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11.11.2019

“Russia – India: the Art, Philosophy and Culture”: the 2nd Session of the International Academic Interdisciplinary Conference “Russia and the East: the Art, Philosophy and Culture” took place in the International Roerich Memorial Trust (Naggar, Kullu, HP,

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On October, 23–34, during the 115th Svetoslav Roerich Birth Anniversary celebration in the Roerich estate in Kullu valley the second Session of the International Academic Interdisciplinary Conference “Russia and the East: the Art, Philosophy and Culture” took place and it was devoted to the subject of deep historical ties between Russia and India.

The Conference organizers were: The Russian Academy of Arts and the International Centre of the Roerichs (ICR), Moscow, Russia. Co-organizers of the Session in India were: The International Roerich Memorial Trust (Naggar, India), University of Delhi (India), Bharat Institute (Chennai, India), Institute of Scientific Information on Social Sciences of the Russian Academy of Sciences (Moscow, Russia), International Committee for the Preservation of the Roerichs’ Heritage (Moscow, Russia), Charitable Foundation by name of Helena Roerich (Moscow, Russia), Himachal State Museum (Shimla, India), Kullu District Administration (HP, India), Russian Centre of Science and Culture (New-Delhi, India).

Mr Ramesh Chander, the Indian Curator of the IRMT, and Mrs Larisa Surgina, the Russian Curator working in the IRMT on deputation from the ICR, welcomed the conference participants. It is logical that the Indian session of the Conference has taken part in the IRMT, Naggar, the Curators noted. The Roerich Trust was founded by Svetoslav Roerich and Devika Rani, his wife, as an Indian-Russian organization to jointly preserve and promote the Roerichs Heritage in Naggar. Since then, the IRMT has steadily followed the Roerich covenant to strengthen cooperation between the Indian and Russian peoples, what is evidenced by the joint work, cultural events and research programs, as well as by holidays in the sanctuary Roerich Estate.

Prof. Maurya Abhai, the writer, ex-rector of the English and Foreign Languages University (Hyderabad, India), ex-dean of the Delhi University, honorary Professor of the Russian State Specialized Academy of Arts, made a report Russia and India: Literary Relations. In the report the author studied cultural relationship between Russia and India, and compared the British and the Russian attitude to the Indian culture.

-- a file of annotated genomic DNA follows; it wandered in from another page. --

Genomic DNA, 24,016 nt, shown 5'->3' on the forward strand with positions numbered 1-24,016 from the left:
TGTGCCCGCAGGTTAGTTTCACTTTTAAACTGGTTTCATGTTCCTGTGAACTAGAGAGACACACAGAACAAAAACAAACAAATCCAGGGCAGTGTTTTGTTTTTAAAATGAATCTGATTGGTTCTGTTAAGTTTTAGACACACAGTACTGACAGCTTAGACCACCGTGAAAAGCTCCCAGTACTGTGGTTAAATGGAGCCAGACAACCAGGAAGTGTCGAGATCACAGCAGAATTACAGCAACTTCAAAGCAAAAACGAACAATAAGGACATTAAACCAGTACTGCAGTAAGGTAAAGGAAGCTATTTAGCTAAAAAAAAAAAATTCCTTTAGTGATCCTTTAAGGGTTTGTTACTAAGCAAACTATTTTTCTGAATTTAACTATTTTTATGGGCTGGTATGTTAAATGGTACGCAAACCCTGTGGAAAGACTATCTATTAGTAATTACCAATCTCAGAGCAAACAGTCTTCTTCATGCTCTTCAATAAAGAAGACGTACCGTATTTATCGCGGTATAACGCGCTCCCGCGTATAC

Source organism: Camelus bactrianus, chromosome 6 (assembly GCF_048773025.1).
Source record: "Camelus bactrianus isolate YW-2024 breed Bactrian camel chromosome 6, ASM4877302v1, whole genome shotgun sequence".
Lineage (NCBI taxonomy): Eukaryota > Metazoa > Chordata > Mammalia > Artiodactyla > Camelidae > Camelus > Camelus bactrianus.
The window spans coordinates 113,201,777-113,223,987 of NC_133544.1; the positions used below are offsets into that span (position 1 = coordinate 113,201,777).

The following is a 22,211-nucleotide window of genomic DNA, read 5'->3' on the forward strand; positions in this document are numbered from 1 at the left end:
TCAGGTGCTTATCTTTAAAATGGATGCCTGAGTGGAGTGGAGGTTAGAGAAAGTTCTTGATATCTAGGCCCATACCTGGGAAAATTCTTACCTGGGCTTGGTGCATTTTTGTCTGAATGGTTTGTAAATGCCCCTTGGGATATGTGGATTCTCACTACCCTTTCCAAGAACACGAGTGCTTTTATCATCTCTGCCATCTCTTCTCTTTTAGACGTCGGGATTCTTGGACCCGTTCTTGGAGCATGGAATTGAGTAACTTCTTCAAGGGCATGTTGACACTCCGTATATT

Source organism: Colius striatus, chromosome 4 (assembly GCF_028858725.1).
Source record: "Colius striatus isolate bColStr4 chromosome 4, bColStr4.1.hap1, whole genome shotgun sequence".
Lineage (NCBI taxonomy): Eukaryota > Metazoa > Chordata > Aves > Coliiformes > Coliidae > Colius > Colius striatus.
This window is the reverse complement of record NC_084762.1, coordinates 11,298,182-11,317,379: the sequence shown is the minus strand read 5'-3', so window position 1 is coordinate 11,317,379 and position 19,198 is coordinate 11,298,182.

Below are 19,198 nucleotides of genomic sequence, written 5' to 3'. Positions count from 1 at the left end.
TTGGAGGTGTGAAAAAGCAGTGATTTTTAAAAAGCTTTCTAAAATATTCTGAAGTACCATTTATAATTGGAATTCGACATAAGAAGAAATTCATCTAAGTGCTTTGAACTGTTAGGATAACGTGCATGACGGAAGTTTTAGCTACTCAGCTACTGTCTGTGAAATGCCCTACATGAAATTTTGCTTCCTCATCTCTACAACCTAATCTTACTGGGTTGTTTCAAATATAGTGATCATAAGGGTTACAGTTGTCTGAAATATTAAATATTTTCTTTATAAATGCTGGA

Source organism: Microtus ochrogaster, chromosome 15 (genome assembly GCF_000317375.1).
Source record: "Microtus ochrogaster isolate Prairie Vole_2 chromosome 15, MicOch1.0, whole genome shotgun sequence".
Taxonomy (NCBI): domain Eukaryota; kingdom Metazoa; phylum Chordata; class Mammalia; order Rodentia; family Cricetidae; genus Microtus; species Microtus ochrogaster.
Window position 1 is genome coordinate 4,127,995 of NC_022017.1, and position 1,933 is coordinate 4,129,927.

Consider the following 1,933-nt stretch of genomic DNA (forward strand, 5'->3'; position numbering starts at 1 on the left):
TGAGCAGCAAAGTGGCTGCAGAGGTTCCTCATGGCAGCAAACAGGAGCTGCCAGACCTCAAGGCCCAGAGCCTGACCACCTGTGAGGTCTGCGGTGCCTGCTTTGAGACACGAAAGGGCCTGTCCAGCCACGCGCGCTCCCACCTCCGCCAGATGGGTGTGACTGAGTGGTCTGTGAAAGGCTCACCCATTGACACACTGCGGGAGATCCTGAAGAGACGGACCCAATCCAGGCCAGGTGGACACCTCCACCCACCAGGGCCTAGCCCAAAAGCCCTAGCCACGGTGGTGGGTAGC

Since the occupation of India, the “high” purpose of the Great Britain was to socialize the Hindus, to make them be like the English. An arrogant attitude towards the Indian culture was common, it was expressed in the statement of an English official: “One shelf of English books is worth more than all the native literature of India and Africa put together”. As for Russia since ancient times India seemed to be a country famous for its treasures. “The Story of the Igor’s Campaign” did already mention India; “Bhagavad Gita” was translated into Russian in the end of the XVIII century in Russia; Indian ideas one can find in the works by A.Fet, V.Brusov, K.Balmont and other poets. Since the end of the XIX century one can see the Russian influence to India: Leo Tolstoy’s correspondence with Mahatma Gandhi, and response in India to the revolutionary events in Russia; and the fact that several Indian writers borrowed a lot from the soviet literature, for example, Gorky’s works were of great importance and significance for them.

Olga Lavrenova, Ph.doctor, candidate of Geographical Sciences, doctor of Philosophy, leading researcher of the Institute of Scientific Information of the Russian Academy of Sciences, President of IASSp, Deputy Director for scientific work of the non-governmental Museum named after Nicholas Roerich, ICR (Moscow, Russia), made a report “India of Spirit”: Culture and Space in Nicholas Roerich’s and Luidmila Shaposhnikova’s Creative Work. For almost two centuries India has been a pole of spiritual attraction for Russian culture, a space in which one can escape from the apocalyptic properties of time. In the Himalayas, which colors are in tune with the color combinations of the higher worlds, there are secret Ashrams of the wise men of the East. The Roerichs and L.Shaposhnikova brought spiritual and earthly images of India into Russian culture. In their works the mysterious country of Shambhala is shown as a spiritual and geographical reality. N. Roerich places milestones in his work, and L.Shaposhnikova combines them into a holistic concept of metahistory, where India plays a fundamental role. It is a locus which gives, or radiates, into the geocultural space of the planet the special properties of space and time through people – Messengers of cosmic evolution.